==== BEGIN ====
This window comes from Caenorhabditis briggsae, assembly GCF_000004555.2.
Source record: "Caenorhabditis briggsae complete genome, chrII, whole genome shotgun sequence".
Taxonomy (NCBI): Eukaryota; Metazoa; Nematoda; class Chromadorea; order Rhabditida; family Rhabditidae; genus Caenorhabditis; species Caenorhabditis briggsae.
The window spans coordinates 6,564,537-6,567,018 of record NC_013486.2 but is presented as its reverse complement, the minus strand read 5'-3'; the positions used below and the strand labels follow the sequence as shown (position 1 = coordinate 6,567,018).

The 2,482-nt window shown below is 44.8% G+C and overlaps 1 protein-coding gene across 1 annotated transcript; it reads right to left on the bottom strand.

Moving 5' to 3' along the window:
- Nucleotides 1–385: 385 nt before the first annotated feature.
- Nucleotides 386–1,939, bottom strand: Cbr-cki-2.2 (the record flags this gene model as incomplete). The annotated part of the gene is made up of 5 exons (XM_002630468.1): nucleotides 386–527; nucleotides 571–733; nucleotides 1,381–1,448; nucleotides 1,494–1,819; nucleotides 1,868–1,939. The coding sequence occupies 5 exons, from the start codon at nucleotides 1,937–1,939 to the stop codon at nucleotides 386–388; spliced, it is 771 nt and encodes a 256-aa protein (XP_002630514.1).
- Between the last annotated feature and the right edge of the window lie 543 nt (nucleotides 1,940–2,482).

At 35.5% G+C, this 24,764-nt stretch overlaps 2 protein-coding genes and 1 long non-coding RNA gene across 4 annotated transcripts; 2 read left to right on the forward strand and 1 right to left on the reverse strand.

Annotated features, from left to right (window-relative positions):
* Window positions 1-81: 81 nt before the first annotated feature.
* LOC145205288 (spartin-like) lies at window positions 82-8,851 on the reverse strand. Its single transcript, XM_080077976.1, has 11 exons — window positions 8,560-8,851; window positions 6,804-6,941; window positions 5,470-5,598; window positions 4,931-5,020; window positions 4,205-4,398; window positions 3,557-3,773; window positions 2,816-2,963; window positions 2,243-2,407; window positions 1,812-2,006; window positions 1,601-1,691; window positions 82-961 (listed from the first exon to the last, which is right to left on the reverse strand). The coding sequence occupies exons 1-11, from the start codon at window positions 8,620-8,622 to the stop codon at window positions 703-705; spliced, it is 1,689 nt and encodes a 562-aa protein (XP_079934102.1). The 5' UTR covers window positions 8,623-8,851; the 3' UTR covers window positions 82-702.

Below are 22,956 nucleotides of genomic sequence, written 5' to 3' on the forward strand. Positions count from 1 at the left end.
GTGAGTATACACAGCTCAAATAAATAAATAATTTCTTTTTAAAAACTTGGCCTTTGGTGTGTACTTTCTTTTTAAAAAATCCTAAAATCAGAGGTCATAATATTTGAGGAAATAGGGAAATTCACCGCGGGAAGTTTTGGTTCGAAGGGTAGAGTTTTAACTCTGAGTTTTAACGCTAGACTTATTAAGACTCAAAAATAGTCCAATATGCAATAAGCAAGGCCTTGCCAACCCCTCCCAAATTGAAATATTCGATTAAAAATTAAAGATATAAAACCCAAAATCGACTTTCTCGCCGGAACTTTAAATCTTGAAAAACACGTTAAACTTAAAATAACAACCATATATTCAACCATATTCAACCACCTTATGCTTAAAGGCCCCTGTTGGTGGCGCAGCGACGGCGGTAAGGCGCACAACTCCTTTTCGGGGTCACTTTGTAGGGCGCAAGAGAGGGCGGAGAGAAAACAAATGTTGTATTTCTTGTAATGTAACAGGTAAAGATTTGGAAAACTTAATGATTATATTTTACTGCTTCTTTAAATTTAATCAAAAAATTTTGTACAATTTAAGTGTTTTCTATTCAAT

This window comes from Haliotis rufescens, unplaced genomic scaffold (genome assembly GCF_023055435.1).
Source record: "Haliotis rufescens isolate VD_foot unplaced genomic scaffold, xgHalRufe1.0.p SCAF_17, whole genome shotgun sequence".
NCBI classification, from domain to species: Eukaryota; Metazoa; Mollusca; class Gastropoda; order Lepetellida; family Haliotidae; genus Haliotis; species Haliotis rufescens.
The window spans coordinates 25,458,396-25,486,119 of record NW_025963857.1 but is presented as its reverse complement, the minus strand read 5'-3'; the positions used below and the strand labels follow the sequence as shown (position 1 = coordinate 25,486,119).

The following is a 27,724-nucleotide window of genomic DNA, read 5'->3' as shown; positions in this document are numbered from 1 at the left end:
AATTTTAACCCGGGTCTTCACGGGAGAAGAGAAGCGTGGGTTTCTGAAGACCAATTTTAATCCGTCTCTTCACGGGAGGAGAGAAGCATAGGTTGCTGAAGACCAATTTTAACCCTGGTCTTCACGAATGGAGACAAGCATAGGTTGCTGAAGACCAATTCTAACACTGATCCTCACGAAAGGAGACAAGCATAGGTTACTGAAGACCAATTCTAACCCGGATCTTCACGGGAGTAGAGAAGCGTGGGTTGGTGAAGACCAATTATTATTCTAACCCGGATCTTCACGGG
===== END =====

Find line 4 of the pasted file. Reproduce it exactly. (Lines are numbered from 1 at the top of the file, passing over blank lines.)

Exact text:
The window spans coordinates 6,564,537-6,567,018 of record NC_013486.2 but is presented as its reverse complement, the minus strand read 5'-3'; the positions used below and the strand labels follow the sequence as shown (position 1 = coordinate 6,567,018).